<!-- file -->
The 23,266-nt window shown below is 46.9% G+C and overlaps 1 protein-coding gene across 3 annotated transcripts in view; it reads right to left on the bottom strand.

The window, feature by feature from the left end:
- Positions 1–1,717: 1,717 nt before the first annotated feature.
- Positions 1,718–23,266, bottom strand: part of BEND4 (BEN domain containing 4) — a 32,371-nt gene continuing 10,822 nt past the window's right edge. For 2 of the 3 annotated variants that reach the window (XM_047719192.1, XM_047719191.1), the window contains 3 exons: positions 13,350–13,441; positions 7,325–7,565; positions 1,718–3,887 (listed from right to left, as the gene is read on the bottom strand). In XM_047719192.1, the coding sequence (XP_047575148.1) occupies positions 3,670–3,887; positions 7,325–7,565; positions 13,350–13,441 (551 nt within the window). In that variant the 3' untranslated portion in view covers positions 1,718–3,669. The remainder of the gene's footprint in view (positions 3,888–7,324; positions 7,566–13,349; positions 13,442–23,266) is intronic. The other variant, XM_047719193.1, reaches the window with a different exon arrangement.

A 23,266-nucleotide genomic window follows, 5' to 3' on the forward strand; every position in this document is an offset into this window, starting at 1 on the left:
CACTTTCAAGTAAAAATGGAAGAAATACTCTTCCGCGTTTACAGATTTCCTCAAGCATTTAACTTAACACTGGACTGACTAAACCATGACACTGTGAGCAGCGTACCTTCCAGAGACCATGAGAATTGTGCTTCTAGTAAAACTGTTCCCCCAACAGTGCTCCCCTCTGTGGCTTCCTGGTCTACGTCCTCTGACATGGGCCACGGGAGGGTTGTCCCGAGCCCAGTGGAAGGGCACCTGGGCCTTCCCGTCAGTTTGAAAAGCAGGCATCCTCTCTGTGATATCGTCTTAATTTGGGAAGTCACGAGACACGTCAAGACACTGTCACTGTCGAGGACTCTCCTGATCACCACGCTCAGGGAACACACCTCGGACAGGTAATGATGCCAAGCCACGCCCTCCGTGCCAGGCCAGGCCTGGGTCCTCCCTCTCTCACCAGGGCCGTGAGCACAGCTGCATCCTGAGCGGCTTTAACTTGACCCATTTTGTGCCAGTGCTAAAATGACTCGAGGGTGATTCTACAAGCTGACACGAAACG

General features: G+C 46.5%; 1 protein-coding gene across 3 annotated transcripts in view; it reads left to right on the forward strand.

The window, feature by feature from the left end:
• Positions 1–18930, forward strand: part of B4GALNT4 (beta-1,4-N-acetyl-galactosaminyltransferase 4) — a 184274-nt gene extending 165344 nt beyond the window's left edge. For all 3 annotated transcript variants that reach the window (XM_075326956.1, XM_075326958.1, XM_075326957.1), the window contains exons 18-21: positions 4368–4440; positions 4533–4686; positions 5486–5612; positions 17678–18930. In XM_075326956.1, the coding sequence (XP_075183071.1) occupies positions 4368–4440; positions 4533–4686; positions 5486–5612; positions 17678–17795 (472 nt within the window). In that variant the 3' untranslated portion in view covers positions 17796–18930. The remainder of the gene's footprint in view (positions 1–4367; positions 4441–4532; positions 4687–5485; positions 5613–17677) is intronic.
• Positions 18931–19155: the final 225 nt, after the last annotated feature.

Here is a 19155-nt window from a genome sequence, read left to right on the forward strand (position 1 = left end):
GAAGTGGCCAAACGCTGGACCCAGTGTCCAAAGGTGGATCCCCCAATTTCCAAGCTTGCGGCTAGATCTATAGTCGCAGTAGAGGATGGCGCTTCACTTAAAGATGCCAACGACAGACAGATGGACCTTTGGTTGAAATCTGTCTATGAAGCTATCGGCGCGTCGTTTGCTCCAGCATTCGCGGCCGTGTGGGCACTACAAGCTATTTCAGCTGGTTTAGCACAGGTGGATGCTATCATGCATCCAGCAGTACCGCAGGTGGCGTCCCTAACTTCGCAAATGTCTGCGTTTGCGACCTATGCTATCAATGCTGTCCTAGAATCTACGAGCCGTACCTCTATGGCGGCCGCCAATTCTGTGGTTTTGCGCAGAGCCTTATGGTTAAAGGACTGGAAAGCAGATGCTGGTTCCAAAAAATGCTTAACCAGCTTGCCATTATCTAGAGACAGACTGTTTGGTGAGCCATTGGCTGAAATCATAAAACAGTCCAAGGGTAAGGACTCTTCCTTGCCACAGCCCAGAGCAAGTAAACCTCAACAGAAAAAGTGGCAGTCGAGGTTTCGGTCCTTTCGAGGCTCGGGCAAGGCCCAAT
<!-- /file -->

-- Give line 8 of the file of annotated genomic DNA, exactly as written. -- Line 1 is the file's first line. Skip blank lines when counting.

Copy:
The window, feature by feature from the left end: